1. Recognize that this is par for the course. We are the children of baby boomers who set the stage for equality of roles in a marital partnership. Now it is our job to figure it out. Paternal roles is one of the topics that comes up most in my classes. Most couples, if not all, deal with it in some way. So you’re not alone, and your marriage is not doomed. But there is some adjusting that needs to be done and it will take a little while to figure it out.

 

2. Divide and conquer. Some couples are able to have a silent agreement on who does what, but most need to lay it out clearly. For the tasks that repeat, like making lunch for the kids, cooking dinner, cleaning up dinner, straightening up the house, laundry or washing the bottles, DELEGATE ahead of time. It’s comforting to know that one of you owns the job. The other can take it off their list.

 

3. Communicate CLEARLY. The thing about the “who sleeps more” conversation is that it doesn’t communicate what we actually need and want. Instead of saying,  “I really need to take a nap right now, can you take over for an hour?” We say – “Are you going out for a run AGAIN?” and we hope our partner will understand the subtext. It won’t happen. They’re drowning too. So instead of letting the resentment build, state what you want and need. It may be granted, it may not. Either way, you were clear about it which will usually yield the best results.

 

4. Encourage INITIATIVE. The main complaint I hear in my classes is that one of the partners doesn’t take initiative with baby-caring tasks. Assuming you have the simple tasks divided, the next step is encouraging  initiative with positive feedback. But be sure to address the root of the action. Instead of saying “thank you for washing the dishes,” which never feels right because -of course the other should do the dishes too, Say -”thank you for noticing the dishes needed to be done and taking initiative to do it”. THAT’S the behavior you want to encourage. Give some props for that and it will be repeated.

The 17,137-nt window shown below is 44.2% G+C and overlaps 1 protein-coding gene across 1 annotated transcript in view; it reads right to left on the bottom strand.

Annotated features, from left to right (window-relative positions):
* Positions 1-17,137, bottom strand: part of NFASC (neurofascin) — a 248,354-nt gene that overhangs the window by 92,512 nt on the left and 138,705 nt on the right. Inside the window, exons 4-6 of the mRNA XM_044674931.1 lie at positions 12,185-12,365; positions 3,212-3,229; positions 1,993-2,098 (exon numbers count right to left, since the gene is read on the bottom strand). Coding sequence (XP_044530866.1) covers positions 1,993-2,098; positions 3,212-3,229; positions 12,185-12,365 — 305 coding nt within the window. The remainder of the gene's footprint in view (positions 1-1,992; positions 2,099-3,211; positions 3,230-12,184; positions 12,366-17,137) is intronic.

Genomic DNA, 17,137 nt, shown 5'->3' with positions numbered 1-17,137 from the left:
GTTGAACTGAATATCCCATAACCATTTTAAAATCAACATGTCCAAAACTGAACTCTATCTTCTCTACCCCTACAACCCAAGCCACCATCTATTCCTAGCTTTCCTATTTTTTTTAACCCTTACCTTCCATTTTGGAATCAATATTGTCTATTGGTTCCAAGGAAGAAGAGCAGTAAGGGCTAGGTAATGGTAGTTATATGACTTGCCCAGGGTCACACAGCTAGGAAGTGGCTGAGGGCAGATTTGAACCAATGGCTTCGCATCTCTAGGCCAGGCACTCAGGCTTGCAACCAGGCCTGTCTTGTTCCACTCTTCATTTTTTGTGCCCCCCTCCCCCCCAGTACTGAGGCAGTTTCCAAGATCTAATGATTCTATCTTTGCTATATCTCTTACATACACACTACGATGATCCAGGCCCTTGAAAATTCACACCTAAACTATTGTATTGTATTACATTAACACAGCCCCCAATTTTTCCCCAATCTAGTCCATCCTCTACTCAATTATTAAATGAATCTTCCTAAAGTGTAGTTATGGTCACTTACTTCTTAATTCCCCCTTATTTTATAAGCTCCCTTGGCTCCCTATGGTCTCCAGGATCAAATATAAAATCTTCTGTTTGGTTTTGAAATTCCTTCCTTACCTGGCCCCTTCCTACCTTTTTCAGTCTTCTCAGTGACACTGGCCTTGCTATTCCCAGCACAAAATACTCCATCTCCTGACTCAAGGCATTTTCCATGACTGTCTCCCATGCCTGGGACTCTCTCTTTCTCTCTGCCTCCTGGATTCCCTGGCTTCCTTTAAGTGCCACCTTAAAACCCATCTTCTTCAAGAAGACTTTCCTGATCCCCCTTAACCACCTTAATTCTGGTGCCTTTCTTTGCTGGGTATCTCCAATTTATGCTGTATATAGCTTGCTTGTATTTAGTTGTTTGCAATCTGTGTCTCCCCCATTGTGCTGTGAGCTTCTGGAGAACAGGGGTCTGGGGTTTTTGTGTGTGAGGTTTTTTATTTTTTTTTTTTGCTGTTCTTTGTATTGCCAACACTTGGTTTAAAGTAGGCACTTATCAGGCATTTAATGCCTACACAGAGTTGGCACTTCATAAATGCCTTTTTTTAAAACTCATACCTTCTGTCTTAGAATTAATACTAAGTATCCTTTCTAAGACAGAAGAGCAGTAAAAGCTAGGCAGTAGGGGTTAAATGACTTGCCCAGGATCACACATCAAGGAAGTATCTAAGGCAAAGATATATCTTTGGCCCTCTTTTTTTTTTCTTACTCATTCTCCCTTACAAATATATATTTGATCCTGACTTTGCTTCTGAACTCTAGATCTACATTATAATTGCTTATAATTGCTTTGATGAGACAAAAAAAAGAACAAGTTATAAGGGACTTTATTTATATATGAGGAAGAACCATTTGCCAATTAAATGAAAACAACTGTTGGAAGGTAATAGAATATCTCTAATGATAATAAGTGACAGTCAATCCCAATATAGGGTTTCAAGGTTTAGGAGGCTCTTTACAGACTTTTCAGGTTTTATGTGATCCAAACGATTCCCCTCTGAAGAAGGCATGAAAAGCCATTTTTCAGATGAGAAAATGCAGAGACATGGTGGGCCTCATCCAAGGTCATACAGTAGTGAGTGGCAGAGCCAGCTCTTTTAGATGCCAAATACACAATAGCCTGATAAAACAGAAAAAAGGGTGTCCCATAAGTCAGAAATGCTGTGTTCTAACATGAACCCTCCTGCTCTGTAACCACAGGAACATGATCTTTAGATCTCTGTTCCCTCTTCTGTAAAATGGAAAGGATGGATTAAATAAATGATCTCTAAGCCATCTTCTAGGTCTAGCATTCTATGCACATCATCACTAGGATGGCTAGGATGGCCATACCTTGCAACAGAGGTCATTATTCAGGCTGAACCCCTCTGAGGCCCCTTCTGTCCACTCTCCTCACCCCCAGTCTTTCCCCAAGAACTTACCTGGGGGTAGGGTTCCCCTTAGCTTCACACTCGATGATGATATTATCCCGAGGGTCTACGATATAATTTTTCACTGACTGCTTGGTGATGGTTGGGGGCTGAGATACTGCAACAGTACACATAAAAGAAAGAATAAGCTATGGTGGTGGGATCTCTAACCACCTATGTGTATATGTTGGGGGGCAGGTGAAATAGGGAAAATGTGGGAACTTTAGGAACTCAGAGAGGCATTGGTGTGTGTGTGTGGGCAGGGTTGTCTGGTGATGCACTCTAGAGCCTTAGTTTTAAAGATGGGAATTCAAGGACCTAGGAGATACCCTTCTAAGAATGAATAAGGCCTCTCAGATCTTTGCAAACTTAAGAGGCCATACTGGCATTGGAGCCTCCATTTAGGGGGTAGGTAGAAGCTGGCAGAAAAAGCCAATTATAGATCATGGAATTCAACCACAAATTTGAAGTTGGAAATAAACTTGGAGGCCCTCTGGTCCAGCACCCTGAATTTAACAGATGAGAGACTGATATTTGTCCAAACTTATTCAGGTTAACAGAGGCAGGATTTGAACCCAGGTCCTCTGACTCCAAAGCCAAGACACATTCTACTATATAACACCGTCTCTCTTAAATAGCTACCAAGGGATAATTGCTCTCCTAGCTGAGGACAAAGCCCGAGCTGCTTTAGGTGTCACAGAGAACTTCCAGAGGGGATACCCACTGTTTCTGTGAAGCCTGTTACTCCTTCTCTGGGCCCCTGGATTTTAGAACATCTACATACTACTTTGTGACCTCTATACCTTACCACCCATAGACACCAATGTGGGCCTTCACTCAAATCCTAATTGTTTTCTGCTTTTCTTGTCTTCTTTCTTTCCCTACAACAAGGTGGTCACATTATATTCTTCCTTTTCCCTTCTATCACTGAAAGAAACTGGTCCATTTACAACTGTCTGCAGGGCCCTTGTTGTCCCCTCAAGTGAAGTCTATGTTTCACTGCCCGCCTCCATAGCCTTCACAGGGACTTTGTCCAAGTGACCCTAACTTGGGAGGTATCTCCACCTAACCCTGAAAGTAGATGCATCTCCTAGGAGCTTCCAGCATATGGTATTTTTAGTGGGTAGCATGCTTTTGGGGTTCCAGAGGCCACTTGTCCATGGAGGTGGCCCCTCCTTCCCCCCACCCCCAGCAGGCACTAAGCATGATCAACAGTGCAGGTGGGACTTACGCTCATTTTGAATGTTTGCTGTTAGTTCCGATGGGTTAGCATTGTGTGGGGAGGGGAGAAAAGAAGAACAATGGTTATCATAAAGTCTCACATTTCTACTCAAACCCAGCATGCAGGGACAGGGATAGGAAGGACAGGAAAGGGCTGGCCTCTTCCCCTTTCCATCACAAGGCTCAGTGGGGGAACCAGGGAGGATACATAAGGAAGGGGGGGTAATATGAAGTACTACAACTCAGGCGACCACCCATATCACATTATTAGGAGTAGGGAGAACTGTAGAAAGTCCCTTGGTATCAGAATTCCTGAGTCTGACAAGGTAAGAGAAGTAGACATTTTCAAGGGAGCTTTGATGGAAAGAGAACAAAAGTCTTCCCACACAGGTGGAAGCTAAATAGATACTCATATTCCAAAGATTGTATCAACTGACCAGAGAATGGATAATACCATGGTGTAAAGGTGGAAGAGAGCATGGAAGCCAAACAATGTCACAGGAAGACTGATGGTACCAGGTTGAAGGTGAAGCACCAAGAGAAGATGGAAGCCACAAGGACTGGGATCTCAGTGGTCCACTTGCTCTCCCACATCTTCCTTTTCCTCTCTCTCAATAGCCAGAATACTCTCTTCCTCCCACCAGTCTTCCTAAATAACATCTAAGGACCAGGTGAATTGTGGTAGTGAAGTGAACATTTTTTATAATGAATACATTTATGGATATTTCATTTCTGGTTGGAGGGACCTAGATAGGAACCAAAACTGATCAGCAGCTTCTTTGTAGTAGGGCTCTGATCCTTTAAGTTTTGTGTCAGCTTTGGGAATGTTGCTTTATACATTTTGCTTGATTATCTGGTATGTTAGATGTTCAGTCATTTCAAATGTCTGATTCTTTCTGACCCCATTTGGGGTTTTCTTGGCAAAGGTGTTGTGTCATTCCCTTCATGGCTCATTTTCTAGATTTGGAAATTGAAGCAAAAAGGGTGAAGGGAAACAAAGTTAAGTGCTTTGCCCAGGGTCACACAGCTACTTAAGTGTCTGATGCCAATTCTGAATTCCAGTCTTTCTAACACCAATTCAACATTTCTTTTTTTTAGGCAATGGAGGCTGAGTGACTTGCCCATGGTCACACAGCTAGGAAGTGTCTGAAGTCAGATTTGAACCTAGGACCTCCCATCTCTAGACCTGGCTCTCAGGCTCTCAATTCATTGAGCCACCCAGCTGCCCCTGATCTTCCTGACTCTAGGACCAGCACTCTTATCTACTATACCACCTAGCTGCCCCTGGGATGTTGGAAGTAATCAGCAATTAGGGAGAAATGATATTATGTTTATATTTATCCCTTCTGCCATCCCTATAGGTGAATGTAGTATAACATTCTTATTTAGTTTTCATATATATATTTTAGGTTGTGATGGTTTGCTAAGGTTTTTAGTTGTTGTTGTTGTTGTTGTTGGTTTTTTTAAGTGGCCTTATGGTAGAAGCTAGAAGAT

5.  LISTEN. When your partner finishes their day exhausted  and wants to vent, try to find space to listen, even if you are exhausted  as well. Listening to each other without judgment will remind you that you are both drowning.

 

6. Get HELP. It isn’t easy, especially during a pandemic. Find someone who can relieve you. Even better, find someone who can relieve you both so you can hang out together.

 

7. REMEMBER that it won’t last forever. It’s easy to get so stuck in the daily grind or the diaper, rinse, repeat process that we forget the most important thing: this period will pass. You will not be fighting over sleep forever. And once you are both sleeping well, all of the other tasks will fall into place much more easily.

 

That’s it for today dear Tunie. I hope this brings you one step closer to celebrating Valentines Day with your partner. Hopefully your day will include a lot of sleep.

 

So how about you –  Do you have the “who deserves more sleep” compention with your partner? How do you handle it? Comment below and let us know!

 

This baby CRIES every time she hears this song 😥

Dear Tunester,

Did you know that your tone of voice can have a direct impact on your baby’s emotional state?

I’m going to show you a video that illustrates this in a surprising way. But first, let’s talk TONE.

 

Tell me if this has ever happened to you – You meet someone new and something about the tone of their voice or the musicality of how they speak makes you feel uneasy. You find yourself clawing for an escape or an alibi.

 

Maybe you also have a distant aunt who yell/speaks in a high pitched voice about the rugellah? (Or maybe it’s just me?)